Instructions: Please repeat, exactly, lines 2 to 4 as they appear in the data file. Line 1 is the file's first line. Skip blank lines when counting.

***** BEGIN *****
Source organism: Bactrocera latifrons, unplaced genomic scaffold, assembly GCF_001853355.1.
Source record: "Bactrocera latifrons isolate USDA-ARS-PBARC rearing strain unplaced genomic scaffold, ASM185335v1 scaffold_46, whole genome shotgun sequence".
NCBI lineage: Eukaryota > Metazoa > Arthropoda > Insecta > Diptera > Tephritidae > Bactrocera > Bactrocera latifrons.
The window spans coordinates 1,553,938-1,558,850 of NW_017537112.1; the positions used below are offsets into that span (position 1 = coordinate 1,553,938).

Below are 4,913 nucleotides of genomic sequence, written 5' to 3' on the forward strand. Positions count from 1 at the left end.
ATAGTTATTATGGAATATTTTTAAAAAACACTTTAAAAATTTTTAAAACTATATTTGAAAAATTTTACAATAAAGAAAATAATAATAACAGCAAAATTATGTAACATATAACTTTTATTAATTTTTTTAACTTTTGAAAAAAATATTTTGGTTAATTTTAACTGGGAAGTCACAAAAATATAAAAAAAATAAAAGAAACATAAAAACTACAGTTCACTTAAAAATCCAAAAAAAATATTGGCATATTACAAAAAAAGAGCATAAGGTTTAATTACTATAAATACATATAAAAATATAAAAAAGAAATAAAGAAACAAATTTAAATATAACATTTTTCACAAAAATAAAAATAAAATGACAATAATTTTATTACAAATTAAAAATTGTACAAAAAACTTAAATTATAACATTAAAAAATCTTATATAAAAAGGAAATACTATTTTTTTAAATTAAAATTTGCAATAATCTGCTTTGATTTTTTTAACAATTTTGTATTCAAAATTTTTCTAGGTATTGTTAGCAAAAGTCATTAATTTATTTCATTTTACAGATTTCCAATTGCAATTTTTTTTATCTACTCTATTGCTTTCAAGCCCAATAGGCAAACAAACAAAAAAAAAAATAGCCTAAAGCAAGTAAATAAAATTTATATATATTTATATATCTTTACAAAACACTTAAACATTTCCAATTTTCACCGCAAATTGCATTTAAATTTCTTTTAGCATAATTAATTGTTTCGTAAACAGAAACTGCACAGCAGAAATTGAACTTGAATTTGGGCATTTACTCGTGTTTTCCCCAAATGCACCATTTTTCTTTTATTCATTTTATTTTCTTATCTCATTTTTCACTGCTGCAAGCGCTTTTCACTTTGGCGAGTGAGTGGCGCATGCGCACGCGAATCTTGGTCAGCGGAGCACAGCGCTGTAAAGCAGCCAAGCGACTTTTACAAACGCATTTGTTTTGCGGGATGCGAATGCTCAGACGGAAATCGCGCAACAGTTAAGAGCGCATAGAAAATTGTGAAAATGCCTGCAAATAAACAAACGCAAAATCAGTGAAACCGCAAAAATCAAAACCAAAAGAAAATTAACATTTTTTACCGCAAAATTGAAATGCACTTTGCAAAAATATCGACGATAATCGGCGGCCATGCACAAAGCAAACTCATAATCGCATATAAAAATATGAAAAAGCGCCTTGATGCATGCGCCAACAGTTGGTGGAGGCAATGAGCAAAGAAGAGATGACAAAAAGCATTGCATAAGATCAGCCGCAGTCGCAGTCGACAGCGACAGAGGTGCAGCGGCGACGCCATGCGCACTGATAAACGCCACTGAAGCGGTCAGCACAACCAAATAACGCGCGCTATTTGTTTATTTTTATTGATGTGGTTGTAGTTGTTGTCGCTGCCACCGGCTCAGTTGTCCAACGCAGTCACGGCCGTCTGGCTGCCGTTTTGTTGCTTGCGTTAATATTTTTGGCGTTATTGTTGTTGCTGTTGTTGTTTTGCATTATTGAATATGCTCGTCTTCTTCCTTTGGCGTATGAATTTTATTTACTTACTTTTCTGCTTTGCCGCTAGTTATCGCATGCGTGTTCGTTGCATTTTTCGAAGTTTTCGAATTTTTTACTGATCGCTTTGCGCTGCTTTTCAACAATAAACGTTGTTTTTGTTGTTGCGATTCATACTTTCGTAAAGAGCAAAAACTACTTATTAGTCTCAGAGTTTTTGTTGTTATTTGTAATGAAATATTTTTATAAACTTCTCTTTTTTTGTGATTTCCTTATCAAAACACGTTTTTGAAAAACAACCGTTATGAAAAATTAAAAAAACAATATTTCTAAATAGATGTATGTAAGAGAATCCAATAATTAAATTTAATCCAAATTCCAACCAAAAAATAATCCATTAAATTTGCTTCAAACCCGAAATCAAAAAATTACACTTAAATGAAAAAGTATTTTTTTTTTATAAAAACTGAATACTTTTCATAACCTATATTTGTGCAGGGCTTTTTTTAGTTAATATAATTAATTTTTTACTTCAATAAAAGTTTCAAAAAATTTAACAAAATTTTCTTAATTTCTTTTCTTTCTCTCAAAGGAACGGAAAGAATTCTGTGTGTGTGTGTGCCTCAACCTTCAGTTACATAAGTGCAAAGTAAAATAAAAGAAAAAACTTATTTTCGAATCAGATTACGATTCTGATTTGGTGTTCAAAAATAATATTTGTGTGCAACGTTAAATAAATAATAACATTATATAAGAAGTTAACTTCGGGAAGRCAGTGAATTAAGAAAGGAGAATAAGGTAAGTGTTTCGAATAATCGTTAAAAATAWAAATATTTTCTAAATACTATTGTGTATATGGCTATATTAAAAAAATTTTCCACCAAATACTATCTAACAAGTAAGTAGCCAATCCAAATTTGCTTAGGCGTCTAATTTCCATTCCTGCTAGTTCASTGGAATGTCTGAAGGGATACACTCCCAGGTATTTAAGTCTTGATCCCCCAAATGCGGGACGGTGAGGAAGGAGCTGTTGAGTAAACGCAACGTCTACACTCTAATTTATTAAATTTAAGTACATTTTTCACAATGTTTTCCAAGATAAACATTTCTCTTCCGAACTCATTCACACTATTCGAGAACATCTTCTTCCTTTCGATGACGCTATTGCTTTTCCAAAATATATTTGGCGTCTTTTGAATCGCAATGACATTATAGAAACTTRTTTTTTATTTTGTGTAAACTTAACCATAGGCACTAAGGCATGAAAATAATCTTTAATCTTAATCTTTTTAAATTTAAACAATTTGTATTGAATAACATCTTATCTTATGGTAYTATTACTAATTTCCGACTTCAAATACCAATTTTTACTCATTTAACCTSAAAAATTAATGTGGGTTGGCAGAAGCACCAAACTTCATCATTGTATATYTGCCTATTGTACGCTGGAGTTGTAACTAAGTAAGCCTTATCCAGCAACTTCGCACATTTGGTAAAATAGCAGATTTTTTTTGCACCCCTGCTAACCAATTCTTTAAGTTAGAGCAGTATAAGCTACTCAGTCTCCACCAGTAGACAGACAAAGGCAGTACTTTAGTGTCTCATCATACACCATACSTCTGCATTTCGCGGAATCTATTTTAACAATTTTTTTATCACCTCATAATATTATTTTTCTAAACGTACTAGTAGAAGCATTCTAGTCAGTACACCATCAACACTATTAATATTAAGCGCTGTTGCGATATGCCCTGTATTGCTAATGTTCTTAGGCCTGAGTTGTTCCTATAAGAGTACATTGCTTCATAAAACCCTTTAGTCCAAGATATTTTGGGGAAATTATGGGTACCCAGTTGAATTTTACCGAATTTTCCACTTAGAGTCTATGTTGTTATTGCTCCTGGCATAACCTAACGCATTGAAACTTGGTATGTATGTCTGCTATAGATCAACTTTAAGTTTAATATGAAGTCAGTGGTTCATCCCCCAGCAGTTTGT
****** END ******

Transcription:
Source record: "Bactrocera latifrons isolate USDA-ARS-PBARC rearing strain unplaced genomic scaffold, ASM185335v1 scaffold_46, whole genome shotgun sequence".
NCBI lineage: Eukaryota > Metazoa > Arthropoda > Insecta > Diptera > Tephritidae > Bactrocera > Bactrocera latifrons.
The window spans coordinates 1,553,938-1,558,850 of NW_017537112.1; the positions used below are offsets into that span (position 1 = coordinate 1,553,938).